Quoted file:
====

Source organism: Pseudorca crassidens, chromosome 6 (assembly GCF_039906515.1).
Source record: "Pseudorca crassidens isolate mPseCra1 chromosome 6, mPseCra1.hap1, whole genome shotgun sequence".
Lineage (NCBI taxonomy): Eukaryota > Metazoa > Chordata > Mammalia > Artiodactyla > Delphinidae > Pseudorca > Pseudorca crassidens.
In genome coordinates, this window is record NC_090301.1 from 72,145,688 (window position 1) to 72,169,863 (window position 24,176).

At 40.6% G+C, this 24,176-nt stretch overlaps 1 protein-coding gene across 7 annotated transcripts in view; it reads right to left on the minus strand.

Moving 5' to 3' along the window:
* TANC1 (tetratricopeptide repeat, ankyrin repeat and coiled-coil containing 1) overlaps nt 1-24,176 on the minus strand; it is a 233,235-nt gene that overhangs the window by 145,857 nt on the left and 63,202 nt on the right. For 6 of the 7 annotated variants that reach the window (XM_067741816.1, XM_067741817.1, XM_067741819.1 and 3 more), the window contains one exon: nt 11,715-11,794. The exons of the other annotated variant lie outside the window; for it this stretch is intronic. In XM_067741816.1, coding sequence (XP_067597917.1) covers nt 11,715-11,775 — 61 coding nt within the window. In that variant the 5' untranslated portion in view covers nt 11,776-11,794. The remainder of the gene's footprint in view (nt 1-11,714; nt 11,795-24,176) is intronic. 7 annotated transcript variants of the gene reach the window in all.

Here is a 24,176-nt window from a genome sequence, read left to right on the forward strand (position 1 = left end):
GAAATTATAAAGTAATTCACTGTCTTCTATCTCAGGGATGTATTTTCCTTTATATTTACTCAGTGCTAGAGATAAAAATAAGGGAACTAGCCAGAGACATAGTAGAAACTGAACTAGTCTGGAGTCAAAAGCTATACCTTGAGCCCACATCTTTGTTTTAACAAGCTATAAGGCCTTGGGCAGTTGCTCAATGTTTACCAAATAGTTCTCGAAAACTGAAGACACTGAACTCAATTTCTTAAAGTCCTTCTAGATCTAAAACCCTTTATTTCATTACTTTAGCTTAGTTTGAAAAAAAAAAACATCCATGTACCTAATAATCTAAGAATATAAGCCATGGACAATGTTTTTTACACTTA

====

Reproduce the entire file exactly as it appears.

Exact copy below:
Source organism: Pseudorca crassidens, chromosome 6 (assembly GCF_039906515.1).
Source record: "Pseudorca crassidens isolate mPseCra1 chromosome 6, mPseCra1.hap1, whole genome shotgun sequence".
Lineage (NCBI taxonomy): Eukaryota > Metazoa > Chordata > Mammalia > Artiodactyla > Delphinidae > Pseudorca > Pseudorca crassidens.
In genome coordinates, this window is record NC_090301.1 from 72,145,688 (window position 1) to 72,169,863 (window position 24,176).

At 40.6% G+C, this 24,176-nt stretch overlaps 1 protein-coding gene across 7 annotated transcripts in view; it reads right to left on the minus strand.

Moving 5' to 3' along the window:
* TANC1 (tetratricopeptide repeat, ankyrin repeat and coiled-coil containing 1) overlaps nt 1-24,176 on the minus strand; it is a 233,235-nt gene that overhangs the window by 145,857 nt on the left and 63,202 nt on the right. For 6 of the 7 annotated variants that reach the window (XM_067741816.1, XM_067741817.1, XM_067741819.1 and 3 more), the window contains one exon: nt 11,715-11,794. The exons of the other annotated variant lie outside the window; for it this stretch is intronic. In XM_067741816.1, coding sequence (XP_067597917.1) covers nt 11,715-11,775 — 61 coding nt within the window. In that variant the 5' untranslated portion in view covers nt 11,776-11,794. The remainder of the gene's footprint in view (nt 1-11,714; nt 11,795-24,176) is intronic. 7 annotated transcript variants of the gene reach the window in all.

Here is a 24,176-nt window from a genome sequence, read left to right on the forward strand (position 1 = left end):
GAAATTATAAAGTAATTCACTGTCTTCTATCTCAGGGATGTATTTTCCTTTATATTTACTCAGTGCTAGAGATAAAAATAAGGGAACTAGCCAGAGACATAGTAGAAACTGAACTAGTCTGGAGTCAAAAGCTATACCTTGAGCCCACATCTTTGTTTTAACAAGCTATAAGGCCTTGGGCAGTTGCTCAATGTTTACCAAATAGTTCTCGAAAACTGAAGACACTGAACTCAATTTCTTAAAGTCCTTCTAGATCTAAAACCCTTTATTTCATTACTTTAGCTTAGTTTGAAAAAAAAAAACATCCATGTACCTAATAATCTAAGAATATAAGCCATGGACAATGTTTTTTACACTTA